Thursday morning, May 9, was a historic one in Stokes County. The first graduating class of the Stokes Early College High School crossed the stage at Calvary Baptist Church in King to receive their diplomas. There were 27 high school graduates, 25 of whom were poised to also receive their associate degree from Forsyth Technical Community College that same night.
“We’ve been called trailblazers, because we did something no one else wanted to do,” declared class president Christian Edwards.
These students who finished up five years’ worth of early college work in just four were part of a 48-member pioneer class of the SECHS back in August 2009. Dr. Gary Green, president of Forsyth Tech, was on hand to make comments to this first class in Stokes to partner with his institution and do both high school and college work at the same time.
This first graduating class earned over $300,000 in scholarships and grants for higher education. Their valedictorian, Sydney Cromer of King, had a 3.99 GPA and will attend UNC-Wilmington to major in psychology before applying to medical school to become a psychiatrist. The salutatorian, Gabrielle Lindsay of King, maintained a 3.92 GPA and plans to major in nursing and minor in psychology at Winston-Salem State University in the fall.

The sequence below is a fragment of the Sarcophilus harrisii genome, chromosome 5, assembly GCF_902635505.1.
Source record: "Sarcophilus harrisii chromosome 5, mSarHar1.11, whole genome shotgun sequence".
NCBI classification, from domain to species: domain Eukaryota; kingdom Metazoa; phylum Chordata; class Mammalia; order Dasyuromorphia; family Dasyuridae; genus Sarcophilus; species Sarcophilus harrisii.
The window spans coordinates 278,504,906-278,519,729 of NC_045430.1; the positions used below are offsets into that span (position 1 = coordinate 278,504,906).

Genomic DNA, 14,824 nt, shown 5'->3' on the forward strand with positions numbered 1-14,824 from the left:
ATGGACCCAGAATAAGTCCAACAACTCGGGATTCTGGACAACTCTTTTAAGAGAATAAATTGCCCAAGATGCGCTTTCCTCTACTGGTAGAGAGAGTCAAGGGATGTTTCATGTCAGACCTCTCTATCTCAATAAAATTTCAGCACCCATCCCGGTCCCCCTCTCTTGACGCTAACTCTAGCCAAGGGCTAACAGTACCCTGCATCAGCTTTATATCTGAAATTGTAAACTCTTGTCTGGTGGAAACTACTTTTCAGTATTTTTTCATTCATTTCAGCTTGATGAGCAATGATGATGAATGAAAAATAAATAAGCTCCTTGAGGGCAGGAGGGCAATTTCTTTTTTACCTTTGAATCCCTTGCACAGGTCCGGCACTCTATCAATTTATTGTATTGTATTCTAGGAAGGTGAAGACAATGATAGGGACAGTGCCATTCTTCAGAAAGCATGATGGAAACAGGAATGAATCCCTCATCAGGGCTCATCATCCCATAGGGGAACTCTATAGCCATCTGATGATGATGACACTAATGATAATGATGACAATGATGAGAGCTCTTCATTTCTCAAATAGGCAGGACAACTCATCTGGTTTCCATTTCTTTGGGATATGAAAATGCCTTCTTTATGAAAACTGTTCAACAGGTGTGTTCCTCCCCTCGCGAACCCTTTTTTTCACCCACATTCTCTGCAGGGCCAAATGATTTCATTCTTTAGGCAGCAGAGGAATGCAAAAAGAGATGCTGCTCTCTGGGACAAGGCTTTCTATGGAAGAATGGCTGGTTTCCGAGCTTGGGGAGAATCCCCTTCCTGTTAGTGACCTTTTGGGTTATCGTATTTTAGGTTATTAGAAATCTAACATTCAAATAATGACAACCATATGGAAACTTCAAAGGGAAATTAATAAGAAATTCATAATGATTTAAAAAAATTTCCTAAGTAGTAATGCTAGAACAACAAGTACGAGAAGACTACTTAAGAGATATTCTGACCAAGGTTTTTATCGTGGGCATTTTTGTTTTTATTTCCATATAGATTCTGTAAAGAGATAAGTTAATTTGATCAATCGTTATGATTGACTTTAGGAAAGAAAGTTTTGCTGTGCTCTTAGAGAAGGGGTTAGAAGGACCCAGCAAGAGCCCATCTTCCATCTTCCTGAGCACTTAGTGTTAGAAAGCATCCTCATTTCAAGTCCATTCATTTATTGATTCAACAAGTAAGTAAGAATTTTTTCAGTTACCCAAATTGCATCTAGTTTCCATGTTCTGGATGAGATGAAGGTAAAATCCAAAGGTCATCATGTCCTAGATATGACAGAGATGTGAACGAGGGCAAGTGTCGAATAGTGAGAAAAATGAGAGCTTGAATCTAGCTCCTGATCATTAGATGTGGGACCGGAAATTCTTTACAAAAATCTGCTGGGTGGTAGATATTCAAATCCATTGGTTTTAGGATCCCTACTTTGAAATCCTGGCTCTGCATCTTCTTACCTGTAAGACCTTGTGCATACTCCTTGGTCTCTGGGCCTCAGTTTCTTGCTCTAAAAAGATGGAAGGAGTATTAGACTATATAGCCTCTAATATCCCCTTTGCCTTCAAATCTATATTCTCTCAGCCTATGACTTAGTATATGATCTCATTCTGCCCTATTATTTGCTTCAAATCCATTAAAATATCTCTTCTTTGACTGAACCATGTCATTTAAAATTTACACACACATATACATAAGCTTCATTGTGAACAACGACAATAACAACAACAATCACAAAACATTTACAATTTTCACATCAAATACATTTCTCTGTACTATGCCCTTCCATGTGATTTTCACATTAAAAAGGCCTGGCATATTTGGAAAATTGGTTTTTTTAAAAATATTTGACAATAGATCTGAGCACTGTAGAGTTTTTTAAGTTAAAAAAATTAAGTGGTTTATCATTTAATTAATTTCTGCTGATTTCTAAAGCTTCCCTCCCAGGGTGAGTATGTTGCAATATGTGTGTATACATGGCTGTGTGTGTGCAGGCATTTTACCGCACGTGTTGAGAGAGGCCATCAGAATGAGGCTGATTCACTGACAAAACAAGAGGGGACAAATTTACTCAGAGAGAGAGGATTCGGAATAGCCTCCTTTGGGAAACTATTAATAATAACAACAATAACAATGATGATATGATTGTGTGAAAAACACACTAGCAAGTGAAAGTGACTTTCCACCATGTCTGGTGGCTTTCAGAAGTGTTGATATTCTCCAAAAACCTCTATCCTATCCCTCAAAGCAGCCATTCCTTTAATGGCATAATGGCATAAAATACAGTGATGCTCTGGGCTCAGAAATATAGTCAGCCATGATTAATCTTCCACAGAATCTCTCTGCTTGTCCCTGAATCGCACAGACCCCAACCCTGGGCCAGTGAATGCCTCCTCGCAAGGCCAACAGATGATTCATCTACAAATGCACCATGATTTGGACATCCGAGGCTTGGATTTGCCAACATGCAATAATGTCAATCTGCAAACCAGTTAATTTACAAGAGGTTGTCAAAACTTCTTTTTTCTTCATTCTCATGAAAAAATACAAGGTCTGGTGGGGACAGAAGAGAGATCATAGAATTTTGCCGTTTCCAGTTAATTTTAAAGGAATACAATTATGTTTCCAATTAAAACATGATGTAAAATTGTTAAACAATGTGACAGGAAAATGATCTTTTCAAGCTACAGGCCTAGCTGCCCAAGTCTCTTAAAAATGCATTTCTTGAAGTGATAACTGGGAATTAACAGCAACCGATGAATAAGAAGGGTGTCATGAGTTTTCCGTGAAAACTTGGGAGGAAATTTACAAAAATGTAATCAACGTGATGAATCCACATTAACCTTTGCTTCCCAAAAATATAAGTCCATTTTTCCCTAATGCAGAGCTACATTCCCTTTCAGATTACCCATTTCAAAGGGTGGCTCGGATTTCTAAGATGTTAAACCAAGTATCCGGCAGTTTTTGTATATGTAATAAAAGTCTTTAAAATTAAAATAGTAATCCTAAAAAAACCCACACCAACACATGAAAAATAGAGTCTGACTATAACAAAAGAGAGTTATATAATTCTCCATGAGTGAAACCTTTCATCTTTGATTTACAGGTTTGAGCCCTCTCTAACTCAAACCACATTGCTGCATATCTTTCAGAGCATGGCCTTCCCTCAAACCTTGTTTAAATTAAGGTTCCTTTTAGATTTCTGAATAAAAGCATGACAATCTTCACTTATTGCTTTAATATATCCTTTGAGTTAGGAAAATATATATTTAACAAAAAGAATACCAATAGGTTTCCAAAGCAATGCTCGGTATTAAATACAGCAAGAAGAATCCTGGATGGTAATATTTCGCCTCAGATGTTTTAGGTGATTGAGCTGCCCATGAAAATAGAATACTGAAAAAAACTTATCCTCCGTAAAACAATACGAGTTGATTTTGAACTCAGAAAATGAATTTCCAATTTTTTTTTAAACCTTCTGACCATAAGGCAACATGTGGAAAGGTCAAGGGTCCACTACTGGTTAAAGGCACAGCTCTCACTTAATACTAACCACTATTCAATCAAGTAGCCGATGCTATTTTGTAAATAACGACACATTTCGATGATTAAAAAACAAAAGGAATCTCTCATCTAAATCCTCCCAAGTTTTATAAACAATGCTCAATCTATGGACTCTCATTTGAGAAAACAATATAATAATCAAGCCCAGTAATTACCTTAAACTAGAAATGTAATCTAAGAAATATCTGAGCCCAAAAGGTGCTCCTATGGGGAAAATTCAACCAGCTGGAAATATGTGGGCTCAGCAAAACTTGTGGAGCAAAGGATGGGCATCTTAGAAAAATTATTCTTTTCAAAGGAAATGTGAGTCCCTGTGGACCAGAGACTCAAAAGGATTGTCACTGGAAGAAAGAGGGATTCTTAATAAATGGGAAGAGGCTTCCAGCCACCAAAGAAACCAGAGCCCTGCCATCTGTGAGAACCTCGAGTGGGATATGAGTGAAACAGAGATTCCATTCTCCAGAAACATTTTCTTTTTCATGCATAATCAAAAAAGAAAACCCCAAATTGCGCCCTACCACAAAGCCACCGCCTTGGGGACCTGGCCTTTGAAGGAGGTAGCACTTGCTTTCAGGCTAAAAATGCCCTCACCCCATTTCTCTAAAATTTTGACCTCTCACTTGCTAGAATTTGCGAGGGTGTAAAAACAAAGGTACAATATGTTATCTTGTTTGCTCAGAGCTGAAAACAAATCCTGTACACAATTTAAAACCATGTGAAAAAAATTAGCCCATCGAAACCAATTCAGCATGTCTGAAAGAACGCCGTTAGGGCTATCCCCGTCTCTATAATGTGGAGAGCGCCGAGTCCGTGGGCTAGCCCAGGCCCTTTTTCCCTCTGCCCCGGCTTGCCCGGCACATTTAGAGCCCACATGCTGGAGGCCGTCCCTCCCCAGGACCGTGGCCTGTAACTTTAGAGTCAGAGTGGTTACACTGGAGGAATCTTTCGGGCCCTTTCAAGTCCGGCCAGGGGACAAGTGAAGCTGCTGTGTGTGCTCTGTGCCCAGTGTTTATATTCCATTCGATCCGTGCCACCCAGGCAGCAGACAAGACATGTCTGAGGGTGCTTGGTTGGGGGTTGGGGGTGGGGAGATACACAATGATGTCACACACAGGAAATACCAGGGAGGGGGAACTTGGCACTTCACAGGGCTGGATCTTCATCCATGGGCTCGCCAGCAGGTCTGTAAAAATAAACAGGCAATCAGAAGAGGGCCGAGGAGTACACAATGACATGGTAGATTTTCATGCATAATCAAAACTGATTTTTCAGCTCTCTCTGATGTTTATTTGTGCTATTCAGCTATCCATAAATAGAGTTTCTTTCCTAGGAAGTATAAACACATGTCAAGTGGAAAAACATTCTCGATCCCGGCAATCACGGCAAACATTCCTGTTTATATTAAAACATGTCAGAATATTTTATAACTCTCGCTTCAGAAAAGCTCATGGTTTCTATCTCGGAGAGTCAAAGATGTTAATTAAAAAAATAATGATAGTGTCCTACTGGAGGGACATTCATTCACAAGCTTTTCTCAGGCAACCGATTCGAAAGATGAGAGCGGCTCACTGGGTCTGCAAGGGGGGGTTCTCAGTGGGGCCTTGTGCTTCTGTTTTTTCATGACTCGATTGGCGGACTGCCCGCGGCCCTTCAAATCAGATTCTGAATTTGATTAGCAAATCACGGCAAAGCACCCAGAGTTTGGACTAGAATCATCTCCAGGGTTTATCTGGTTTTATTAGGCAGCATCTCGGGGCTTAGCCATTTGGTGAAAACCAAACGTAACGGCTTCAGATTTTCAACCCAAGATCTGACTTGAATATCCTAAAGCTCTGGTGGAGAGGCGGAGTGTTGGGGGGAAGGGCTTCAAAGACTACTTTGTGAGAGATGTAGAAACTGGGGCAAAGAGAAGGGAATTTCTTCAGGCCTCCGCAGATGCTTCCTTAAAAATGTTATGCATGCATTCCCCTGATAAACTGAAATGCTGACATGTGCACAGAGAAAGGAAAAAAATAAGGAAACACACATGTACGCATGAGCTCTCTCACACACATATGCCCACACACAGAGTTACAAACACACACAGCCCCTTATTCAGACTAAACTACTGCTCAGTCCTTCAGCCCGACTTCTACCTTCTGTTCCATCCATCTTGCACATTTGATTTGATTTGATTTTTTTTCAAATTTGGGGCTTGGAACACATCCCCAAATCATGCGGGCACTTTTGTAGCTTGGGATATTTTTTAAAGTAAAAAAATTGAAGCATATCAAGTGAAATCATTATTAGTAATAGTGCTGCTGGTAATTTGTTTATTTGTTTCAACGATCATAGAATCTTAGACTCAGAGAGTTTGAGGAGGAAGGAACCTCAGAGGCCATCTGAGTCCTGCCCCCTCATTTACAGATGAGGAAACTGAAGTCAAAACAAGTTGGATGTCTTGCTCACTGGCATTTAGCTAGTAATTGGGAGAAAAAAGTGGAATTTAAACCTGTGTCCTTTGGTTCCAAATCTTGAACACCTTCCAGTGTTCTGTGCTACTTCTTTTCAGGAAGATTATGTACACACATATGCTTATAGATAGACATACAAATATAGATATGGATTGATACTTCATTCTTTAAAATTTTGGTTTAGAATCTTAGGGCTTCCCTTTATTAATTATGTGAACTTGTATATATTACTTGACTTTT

Stokes County Superintendent Ronnie Mendenhall addressed the students with congratulatory words: “You are a part of history forever in Stokes County … I call you trailblazers, eager to make their mark in the world, and make the mark you have.”
SECHS Principal Steven Hall encouraged the graduating class to strive to improve themselves and the world around them and to give back. “Never lose the spirit that led you down the road less traveled by,” he quoted from the school motto.
Sen. Kay Hagan sent a letter congratulating the graduates, as did Sen. Richard Burr. Dr. Stewart Hobbs Jr., superintendent of Yadkin County Schools, was present at the ceremony and recognized for being one of the early proponents of the SECHS when he was Stokes County Schools’ superintendent.
The students had requested that Brian Ford, a mentor who had helped conduct leadership conferences for their class, be the keynote speaker. He congratulated the graduates for being overcomers and for being diligent.
After a special video presentation and an original song performed by class members Willie Byrd and Drew Dobson on guitar, senior Ashley Gupton read the Robert Frost poem, “The Road Not Taken.” The last verse culminates in the motto that this first SECHS graduating class embraced as their own:
“Two roads diverged in a wood, and I, I took the one less traveled by. And that has made all the difference.”
Full story will be available online soon and in the May 16 edition of The Stokes News.